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Any super easy recipies for beginners?

post #1 of 10
Thread Starter 
Hi everyone.

I'm learning to cook, and I was wondering if anyone had any SUPER EASY recipies they could share, with not too many ingredients?

We eat both meat dishes and vegetarian dishes, and seafood. Pretty much anything.
post #2 of 10

steaming is super-easy

if you have a steamer-i like the ones you can fit into any size pot. Any veggies you have around can be chopped up & steamed, then seasoned however you want. Great for beginners since it's very hard to screw up, & steamed stuff can be a side dish or the main meal.
post #3 of 10
I like the Joy of Cooking for the real basics of cooking. It's even got a section on boiling an egg. I know because every time i need to boil an egg i have to look it up. :LOL:LOL Anyways, that book tells how to cook just about anything--how long to boil potatoes, how long to steam carrots, how long to broil a steak, how to bake a squash-- EVERYTHING is in that book. It's even got instructions for more advanced things like making soft cheeses and tofu.
post #4 of 10
Thread Starter 
Thank you guys! I do use an old fashioned steamer sometimes - for carrots, broccoli and cauliflower. I don't know how to use my new one I got as a wedding gift like 6 years ago.

I think I'm going to check out that Joy of Cooking book. Who wrote it? Is that the Julia CHild one?
post #5 of 10
My nephew (24) is just learning to cook and he loves "30 minute Meals" by Rachel Ray. She has a cooking show on cable and her main premise is ingredients you usually have on hand, lots of flavor and easy. He also likes "In and Out of the Kitchen in 15 minutes or less". Again, basic easy recipes.

I am a cook book fantatic. My day in/day out fav's are the "Joy of Cooking" Irma Rambaur, "New Basics" Sheila Lukins and Julia Child's "The Way to Cook". These cover all the basics but still have plenty of challenges. The Julia Child one is a series of "master" recipes that can then be added to. For example it's great place to learn how to make simple stocks that can easily be turned into fabulous soups.

For easy quick flavorful meals try stir frying too. The key is to have everything chopped in advance and in equel, bite sized pcs. Get a wok or deep skillet and heat on high, add peanut oil. Heat oil until very hot but not quite smoking. Add fresh chopped ginger and garlic, saute until fragrant about 1 minute, Add chicken/beef/tofu and cook, stirring until almost done. Push meat to the side and add assorted veggies you like. Things like pea pods/peppers/carrots first since they take longer and broccoli/peas/califlower last since they take less time. Continue cooking until veggies are tender but still crisp.At the last minute, push meat back in with the veggies, shake in a flavored soy sauce or stur fry sauce. Serve with steamed rice. Yummy and the combinations are virtually endless!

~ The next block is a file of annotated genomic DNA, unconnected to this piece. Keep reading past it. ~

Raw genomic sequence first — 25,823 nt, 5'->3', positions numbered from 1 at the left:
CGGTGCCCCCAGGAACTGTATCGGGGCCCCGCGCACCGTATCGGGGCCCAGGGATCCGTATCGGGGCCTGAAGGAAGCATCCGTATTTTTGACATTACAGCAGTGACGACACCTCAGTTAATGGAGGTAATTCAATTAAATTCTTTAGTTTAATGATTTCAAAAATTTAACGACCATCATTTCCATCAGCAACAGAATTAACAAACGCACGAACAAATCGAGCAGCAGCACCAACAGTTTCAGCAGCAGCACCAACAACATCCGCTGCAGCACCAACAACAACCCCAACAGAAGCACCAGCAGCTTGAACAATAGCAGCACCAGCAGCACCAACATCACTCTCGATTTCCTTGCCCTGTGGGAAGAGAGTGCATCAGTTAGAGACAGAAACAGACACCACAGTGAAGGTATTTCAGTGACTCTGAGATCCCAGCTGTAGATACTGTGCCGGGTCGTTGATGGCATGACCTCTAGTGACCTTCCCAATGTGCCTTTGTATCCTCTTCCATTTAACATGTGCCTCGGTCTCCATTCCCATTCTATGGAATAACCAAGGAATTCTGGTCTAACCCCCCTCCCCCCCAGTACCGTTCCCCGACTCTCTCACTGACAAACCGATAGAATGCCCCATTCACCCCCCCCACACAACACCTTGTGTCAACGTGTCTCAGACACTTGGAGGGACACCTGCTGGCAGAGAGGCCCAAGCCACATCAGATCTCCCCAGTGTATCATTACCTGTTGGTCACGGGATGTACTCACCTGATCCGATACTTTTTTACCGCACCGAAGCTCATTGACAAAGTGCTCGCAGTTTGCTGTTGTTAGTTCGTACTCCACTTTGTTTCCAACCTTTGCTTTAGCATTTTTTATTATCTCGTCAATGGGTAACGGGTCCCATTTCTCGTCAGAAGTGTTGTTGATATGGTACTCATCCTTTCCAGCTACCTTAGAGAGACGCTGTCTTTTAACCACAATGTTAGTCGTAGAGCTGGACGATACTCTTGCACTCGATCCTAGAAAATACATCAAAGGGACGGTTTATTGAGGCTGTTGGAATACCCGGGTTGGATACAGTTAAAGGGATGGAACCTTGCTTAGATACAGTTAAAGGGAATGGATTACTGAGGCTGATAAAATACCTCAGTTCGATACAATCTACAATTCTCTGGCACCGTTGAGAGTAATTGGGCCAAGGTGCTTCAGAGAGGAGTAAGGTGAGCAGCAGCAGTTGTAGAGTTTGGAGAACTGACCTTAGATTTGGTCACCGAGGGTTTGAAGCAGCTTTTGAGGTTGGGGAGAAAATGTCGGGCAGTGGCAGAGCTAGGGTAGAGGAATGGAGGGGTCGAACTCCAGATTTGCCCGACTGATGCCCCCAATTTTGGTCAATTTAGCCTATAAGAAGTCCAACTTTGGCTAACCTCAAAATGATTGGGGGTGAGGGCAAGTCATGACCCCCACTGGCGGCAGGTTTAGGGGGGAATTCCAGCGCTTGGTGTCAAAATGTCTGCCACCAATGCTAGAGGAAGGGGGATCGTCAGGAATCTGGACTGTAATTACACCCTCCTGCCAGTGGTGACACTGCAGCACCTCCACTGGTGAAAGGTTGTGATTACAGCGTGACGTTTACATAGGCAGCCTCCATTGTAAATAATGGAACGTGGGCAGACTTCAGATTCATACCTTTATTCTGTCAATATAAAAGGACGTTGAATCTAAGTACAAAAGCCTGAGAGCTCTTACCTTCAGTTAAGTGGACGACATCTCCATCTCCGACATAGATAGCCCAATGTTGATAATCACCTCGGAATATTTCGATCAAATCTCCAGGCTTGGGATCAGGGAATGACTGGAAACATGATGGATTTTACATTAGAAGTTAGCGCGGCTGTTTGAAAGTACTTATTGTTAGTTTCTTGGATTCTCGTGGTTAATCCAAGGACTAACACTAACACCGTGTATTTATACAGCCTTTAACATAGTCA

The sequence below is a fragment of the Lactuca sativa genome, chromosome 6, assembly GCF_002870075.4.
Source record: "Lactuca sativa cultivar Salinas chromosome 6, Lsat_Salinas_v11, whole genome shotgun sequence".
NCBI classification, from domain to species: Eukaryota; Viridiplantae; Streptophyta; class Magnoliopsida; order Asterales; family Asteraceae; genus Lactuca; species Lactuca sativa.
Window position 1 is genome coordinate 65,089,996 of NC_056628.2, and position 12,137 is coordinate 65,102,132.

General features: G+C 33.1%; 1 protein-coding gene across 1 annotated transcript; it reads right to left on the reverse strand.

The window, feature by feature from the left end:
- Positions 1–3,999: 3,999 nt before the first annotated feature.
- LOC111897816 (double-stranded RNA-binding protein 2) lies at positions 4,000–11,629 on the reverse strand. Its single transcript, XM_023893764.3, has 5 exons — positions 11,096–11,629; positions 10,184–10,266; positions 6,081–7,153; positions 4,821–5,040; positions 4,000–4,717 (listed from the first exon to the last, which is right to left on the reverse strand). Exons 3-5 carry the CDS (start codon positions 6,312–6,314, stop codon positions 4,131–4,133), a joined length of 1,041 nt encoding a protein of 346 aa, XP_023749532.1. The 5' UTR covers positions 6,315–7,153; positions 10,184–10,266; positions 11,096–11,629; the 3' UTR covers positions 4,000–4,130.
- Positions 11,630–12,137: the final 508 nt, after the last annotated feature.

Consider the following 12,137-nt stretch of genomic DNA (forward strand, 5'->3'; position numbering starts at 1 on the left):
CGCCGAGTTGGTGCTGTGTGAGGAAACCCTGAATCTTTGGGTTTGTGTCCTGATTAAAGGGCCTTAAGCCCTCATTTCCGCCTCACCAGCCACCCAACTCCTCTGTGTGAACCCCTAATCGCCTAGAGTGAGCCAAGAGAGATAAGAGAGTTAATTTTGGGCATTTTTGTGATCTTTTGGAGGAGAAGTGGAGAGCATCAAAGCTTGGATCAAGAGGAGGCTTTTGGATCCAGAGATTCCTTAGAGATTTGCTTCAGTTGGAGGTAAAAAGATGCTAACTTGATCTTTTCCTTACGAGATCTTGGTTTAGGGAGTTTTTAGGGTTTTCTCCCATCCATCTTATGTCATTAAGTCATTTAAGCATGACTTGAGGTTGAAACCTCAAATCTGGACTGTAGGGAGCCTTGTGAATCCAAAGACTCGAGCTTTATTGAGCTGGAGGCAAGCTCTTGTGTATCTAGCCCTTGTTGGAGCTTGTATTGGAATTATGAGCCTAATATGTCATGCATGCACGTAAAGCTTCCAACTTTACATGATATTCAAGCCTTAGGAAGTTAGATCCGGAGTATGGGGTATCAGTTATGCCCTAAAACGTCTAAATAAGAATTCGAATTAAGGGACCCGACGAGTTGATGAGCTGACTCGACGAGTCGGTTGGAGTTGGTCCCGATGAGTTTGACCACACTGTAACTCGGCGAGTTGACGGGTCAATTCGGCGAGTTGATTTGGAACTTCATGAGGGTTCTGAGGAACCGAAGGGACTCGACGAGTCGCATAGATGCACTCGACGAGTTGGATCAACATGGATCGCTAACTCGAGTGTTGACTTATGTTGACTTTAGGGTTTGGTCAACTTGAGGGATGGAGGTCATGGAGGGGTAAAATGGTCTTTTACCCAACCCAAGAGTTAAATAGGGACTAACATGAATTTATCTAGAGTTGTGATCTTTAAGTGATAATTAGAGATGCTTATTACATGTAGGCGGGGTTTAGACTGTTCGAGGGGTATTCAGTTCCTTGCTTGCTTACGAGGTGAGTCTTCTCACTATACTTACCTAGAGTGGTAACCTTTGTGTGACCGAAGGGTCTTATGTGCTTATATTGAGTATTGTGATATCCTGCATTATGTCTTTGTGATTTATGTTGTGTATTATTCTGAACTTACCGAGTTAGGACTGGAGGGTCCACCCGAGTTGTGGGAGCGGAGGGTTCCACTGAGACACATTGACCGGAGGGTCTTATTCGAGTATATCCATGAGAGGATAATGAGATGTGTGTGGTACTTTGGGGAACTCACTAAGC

post #6 of 10
Soups! These are super easy and rewarding. I like to make tomatoe based soups - canned sause - and then add veggies, beans, andspice in a variety of ways depending on my mood.

I use about twice the water as tomatoe sauce (so one can of sauce is like 2 1/2 cans of water. Then I add veggies (such as zuchs, corn, carrots, or green beans - whatever I have) and then spices - oregano, basil, garlic, parley, and thyme. I also throw in pasta sometimes - whole wheat is the best.Oh, and lots of salt and pepper!

Very easy!

M
post #7 of 10
This is a desperation dinner idea I got from Dr. Weil.

I like to steam a head of organic broccoli in a bit of water and a dash of olive oil. I also chop up about 5 cloves of garlic and put it in the steaming water.

When its tender, I chop it up and toss it with spaghetti.

You can add some red pepper flakes for adults.

Its really quick, easy and tastes really good for the small effort involved.
post #8 of 10
whitefish filets, cod or something like that
cilantro (fresh)
green onion
ginger
soy sauce

You said you have an "old fashioned steamer" you mean the stacking bamboo kind? Cool.
Put the fish on small plates that will fit on your steamer rack with about 1/4 inch around... most bread plates will do.
Loosely chop some of the cilantro, onion and ginger. Also chop a bit more fine.
Sprinkle the loose chopped over the fish.
Steam it, 3-5 minutes, roughly, til it is cooked through.
Wipe off the herbs. (Don't kill yourself being thorough.)
Baste lightly with a small bit of soy sauce.
Sprinkle with the fresh herbs.
Serve with rice and some steamed or stir-fry veggies. If you want to steam your veg in the same steamer as the fish put the fish on the bottom so fish flavored water doesn't drip on your broccoli!
post #9 of 10
Bean burritos

Heat a can of beans (pinto, kidney, black) - optional: heat a little oil in the pan first and add a couple of tablespoons of chopped onion and a chopped garlic clove. You can also add a dash of cumin/chili powder/cayenne.

Heat tortillas on a dry pan (pref. iron - I think this gets too hot for nonstick) or in the oven.

Serve with chopped lettuce, tomato, shredded cheese, leftover rice, sour cream, salsa, whatever you like.

We have this at least once a week!

PS There is a book, I think the title is "Cooking Without A Cookbook" which is very good and basic. What we also do when learning a new cuisine, say Chinese, is get a cookbook and make several dishes exactly according to the recipe. Learn the technique and the spices that way, and then go off on your own (substitutions, etc.)
post #10 of 10
Thread Starter 
Thank you so much, everyone! I'm going to write these down and look at them next time we go to B&N to hang out (weekly).

You guys are great!
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